Computer Scientists at the University of Wuppertal Research Smart Encryption Methods
In the project "Foundations of Secure Storage for Encrypted Instant Messaging", the research team is targeting security gaps in instant messaging services such as WhatsApp, Threema and Signal: While the encryption of transmitted data - also called "data in transit" - is considered cryptographically very strong by modern techniques, the storage of sent messages on the phone or as a backup in the cloud - the so-called "data at rest" - is still a weak point and thus a potential point of attack. Attackers could use it to bypass and undermine the strong guarantees provided by in-transit encryption and ultimately gain access to the data. The researchers therefore want to investigate how the strong security properties that have already been achieved for "data in transit" can also be transferred to "data at rest". "This would significantly strengthen the security of modern instant messaging procedures," says Dr Davies, a member of staff at the IT Security and Cryptography department and an expert in cryptographic storage of data.
The "Foundations of Smart Encryption" project is about investigating "Smart Encryption", a novel class of encryption methods based on so-called "Smart Contracts". "A smart contract, in turn, is based on blockchain technology. All relevant information and conditions are stored on this blockchain and the contract is automatically executed when the conditions are met. However, the data stored in smart contracts is always publicly visible at first," says Jager. Smart encryption methods can be used to develop contracts in which not all data is visible and correspondingly encrypted data can only be decrypted if the contract specifies it through certain criteria, resulting in numerous possible applications. One such application is time-based encryption, where data is securely encrypted until a specified time and then immediately freely accessible to everyone. This makes it possible to send confidential data "into the future", which can be used in digital auctions with secretly placed bids, for example. "In classical auctions, a corrupt auctioneer could open the secretly placed bids in advance and communicate these bids to third parties. Time-based encryption replaces the auctioneer and guarantees that the bids remain securely encrypted until the end of the auction and only decrypt themselves afterwards almost by themselves" explains Prof. Jager. Dr. Kakvi, who also works at Prof. Jager's Chair of IT Security and Cryptography, mentions another concrete application: "We also consider the case of 'Accountable Lawful Interception': Encrypted messages that can only be decrypted by an authority if a judge digitally signs a search warrant for it." This warrant would contain restrictions to ensure that the authority can only decrypt certain data. "For example, 'All messages from Alice to Bob sent in September 2021'. However, it is not possible for the authority to decrypt data that does not comply with the warrant, for example messages from third parties or messages from Alice to Bob from other time periods," Dr. Kakvi explains.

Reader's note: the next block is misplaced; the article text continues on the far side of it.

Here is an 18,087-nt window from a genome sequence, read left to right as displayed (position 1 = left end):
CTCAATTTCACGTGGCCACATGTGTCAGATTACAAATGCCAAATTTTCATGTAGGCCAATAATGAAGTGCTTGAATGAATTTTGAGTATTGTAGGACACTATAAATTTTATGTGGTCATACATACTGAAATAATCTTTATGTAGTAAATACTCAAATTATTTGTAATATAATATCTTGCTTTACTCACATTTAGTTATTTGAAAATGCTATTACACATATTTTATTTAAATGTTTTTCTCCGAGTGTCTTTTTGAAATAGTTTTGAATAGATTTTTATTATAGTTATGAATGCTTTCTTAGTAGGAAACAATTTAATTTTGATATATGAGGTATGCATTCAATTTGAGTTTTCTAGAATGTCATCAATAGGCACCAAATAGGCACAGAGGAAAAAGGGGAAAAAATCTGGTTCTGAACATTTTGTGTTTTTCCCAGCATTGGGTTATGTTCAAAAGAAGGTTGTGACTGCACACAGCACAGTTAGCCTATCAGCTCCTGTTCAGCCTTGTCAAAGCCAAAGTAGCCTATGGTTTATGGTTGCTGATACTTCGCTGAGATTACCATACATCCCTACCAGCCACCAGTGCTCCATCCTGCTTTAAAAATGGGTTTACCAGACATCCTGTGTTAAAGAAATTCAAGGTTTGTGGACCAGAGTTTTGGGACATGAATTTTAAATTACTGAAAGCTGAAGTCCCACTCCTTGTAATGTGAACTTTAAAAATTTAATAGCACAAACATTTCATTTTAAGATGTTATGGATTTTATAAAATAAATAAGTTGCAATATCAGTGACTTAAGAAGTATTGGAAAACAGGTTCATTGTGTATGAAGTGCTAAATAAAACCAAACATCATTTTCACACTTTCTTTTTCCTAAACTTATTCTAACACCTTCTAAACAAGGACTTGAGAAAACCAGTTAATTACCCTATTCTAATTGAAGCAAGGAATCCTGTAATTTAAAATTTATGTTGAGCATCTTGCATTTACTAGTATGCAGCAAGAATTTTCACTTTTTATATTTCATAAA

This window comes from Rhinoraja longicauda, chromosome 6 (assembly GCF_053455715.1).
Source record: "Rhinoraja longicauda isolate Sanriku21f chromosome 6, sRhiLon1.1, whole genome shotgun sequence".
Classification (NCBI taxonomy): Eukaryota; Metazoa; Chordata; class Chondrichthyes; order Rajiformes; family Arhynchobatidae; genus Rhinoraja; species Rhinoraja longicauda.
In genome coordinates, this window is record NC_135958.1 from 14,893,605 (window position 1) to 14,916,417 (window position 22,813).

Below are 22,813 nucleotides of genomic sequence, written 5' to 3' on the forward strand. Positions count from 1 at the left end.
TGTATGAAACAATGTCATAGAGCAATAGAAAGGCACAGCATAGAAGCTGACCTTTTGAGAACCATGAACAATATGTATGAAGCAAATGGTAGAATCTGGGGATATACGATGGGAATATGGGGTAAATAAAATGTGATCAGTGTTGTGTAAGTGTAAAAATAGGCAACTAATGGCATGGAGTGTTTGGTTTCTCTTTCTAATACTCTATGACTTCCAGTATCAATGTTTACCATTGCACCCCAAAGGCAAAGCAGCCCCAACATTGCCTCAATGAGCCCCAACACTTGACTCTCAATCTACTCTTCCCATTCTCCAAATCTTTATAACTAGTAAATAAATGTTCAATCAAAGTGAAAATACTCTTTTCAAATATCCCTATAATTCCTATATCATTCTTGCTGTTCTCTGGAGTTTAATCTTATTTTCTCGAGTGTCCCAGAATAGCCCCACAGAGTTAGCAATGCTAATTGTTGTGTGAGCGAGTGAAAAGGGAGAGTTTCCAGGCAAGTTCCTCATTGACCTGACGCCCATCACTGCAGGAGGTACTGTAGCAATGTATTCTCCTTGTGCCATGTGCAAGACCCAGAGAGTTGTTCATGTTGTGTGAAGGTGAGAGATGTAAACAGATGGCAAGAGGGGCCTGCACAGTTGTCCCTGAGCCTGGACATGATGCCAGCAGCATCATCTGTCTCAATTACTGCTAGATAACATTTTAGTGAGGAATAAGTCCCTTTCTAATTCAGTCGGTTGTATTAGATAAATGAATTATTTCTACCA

In contrast to other approaches to make encryption accessible to authorities, Smart Encryption has much less potential for abuse, according to the expert. "IT security experts and civil rights activists have been discussing such procedures with politicians for a long time," says Prof. Jager. "We are generally very critical of cryptographic backdoors because of their immense potential for abuse. An absolute minimum requirement is that it is transparent and unforgeable, i.e. 'accountable', to trace when an authority has accessed which data. In the project, we will investigate whether and under what conditions this is possible at all. The results of the group should contribute further well-founded arguments to this discussion in the future.